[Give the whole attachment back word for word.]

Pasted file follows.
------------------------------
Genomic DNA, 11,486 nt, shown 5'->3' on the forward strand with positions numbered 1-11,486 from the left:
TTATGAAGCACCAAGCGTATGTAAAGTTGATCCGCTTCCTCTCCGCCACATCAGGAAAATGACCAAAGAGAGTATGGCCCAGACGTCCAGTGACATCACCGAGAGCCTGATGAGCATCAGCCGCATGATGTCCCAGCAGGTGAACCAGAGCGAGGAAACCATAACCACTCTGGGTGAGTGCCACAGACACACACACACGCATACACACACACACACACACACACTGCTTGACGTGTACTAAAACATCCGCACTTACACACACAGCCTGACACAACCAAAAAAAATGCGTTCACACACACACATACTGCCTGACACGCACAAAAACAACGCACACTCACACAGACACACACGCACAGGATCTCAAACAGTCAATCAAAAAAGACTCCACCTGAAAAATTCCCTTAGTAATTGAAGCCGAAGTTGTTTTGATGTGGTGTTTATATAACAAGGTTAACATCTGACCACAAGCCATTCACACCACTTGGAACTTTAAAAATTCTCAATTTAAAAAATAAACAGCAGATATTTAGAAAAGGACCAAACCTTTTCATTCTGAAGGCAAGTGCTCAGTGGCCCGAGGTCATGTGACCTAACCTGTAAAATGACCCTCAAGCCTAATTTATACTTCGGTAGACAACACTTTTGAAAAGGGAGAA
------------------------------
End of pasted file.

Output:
Genomic DNA, 11,486 nt, shown 5'->3' on the forward strand with positions numbered 1-11,486 from the left:
TTATGAAGCACCAAGCGTATGTAAAGTTGATCCGCTTCCTCTCCGCCACATCAGGAAAATGACCAAAGAGAGTATGGCCCAGACGTCCAGTGACATCACCGAGAGCCTGATGAGCATCAGCCGCATGATGTCCCAGCAGGTGAACCAGAGCGAGGAAACCATAACCACTCTGGGTGAGTGCCACAGACACACACACACGCATACACACACACACACACACACACTGCTTGACGTGTACTAAAACATCCGCACTTACACACACAGCCTGACACAACCAAAAAAAATGCGTTCACACACACACATACTGCCTGACACGCACAAAAACAACGCACACTCACACAGACACACACGCACAGGATCTCAAACAGTCAATCAAAAAAGACTCCACCTGAAAAATTCCCTTAGTAATTGAAGCCGAAGTTGTTTTGATGTGGTGTTTATATAACAAGGTTAACATCTGACCACAAGCCATTCACACCACTTGGAACTTTAAAAATTCTCAATTTAAAAAATAAACAGCAGATATTTAGAAAAGGACCAAACCTTTTCATTCTGAAGGCAAGTGCTCAGTGGCCCGAGGTCATGTGACCTAACCTGTAAAATGACCCTCAAGCCTAATTTATACTTCGGTAGACAACACTTTTGAAAAGGGAGAA